Skip to content

Publication 8203

Lanzante J., and R. Harnack, 1982: Specification of United States summer
season precipitation.
Mon. Wea. Rev., 110, 1843-1850.


The specification of summer season precipitation in the contiguous United
States from summer season fields of 700 mb height, sea level pressure (SLP)
and Pacific sea surface temperature (SST) was carried out using stepwise
multiple liner regression. The specifier fields were characterized by their
first five Empirical Orthogonal Functions (EOF’s). The objectives were to
assess the overall skill in specifying summer season precipitation,
examine the differences among predictands with regard to both spatial
averaging and type of statistic, compare the usefulness of the specifie
fields, and to look at spatial variations in specification skill.

Overall, the strongest relationships between actual summer season
precipitation and the predictors were found for 700 mb heights (R**2 ~ 0.24)
followed by Pacific SST’s (R**2 ~ 0.21) and SLP (R**2 ~ 0.12). The use of
large area averages ( ~ 10**5 km**2) for the predictand produced slightly
greater R**2 values than for individual climatic division averages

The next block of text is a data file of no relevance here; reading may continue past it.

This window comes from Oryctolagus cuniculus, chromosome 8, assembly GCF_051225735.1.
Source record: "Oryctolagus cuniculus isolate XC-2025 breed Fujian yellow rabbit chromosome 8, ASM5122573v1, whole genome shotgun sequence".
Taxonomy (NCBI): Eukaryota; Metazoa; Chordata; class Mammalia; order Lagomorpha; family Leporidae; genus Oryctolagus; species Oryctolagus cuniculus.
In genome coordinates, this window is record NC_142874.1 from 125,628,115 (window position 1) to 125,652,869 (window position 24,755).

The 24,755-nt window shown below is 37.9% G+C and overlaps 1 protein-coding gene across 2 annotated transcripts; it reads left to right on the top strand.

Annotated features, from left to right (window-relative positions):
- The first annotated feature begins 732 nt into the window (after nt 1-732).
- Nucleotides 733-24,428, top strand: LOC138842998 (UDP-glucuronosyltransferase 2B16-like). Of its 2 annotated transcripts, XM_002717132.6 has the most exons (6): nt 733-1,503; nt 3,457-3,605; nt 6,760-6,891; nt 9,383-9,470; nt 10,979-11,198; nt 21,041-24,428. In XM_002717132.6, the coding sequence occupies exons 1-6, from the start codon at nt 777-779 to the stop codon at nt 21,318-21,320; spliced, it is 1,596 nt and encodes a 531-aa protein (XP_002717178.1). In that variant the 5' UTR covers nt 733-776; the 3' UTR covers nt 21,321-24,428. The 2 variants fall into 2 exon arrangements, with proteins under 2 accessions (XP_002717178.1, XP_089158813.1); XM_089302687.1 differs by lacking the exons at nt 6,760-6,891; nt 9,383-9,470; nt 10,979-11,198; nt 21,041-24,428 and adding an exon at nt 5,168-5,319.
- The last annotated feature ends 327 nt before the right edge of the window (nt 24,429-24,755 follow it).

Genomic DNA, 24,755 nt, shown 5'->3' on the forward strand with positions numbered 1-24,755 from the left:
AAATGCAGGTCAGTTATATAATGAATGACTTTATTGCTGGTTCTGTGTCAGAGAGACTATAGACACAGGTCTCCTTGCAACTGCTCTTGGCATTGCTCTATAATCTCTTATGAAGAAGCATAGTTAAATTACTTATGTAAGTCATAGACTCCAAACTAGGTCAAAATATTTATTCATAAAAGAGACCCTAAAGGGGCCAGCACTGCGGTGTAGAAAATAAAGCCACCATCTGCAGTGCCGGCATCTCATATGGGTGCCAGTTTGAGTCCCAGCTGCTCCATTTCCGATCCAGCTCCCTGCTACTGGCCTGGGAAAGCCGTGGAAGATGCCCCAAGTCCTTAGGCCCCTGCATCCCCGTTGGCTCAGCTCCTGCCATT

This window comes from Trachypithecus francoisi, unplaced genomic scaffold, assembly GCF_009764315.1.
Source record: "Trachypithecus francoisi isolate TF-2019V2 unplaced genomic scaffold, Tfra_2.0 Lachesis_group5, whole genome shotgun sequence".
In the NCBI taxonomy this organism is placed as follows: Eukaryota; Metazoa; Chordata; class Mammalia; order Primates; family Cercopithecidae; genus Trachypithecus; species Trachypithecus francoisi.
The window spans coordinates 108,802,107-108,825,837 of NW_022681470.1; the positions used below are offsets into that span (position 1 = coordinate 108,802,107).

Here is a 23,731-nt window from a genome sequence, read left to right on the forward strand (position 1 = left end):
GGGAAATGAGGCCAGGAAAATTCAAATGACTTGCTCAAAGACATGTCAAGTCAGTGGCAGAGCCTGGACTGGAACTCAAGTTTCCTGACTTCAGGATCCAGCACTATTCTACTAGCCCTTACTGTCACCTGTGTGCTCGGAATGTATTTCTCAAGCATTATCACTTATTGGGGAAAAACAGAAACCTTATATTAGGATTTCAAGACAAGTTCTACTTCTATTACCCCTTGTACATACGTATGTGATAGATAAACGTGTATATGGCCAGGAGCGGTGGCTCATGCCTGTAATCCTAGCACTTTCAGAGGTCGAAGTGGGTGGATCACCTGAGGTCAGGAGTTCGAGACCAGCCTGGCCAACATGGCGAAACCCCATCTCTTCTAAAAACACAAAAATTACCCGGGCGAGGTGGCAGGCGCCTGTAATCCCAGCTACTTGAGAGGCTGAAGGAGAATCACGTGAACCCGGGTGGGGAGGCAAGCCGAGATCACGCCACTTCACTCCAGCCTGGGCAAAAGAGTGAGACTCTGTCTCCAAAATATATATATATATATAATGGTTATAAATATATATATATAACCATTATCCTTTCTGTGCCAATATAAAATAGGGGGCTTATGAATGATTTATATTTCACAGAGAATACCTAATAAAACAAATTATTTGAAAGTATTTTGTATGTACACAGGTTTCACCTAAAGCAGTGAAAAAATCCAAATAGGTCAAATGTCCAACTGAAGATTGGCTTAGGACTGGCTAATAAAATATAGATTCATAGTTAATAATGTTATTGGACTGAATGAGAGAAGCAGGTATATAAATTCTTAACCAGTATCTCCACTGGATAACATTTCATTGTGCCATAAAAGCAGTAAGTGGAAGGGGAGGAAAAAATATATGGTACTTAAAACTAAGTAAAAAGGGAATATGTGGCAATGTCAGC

(~ 10**4 km**2).

The user of transformed summer season precipitation statistics to account
for precipitation skewness, did not improve upon the use of actual summer
season precipitation as the predictand. However, frequency of precipitation
greater than 0.1 inch resulted in an almost doubling of explained variances
over actual precipitation (0.47 versus 0.24) when 700 mb heights were used
as the specifier field.

The areas of weakest relationship (west of the Rockies and southern states)
between predictor and summer precipitation statistic generally had R**2
values less than 0.3, even for the best models. Elsewhere, the R**2 values
generally ranged from 0.5 to 0.7 for the best model (700 mb heights and
precipitation frequency). After accounting for artificial predictability
which results from imperfect estimates of the statistics, skill values
(explained variances) east of the Rockies ranged from 0.01 to 0.44.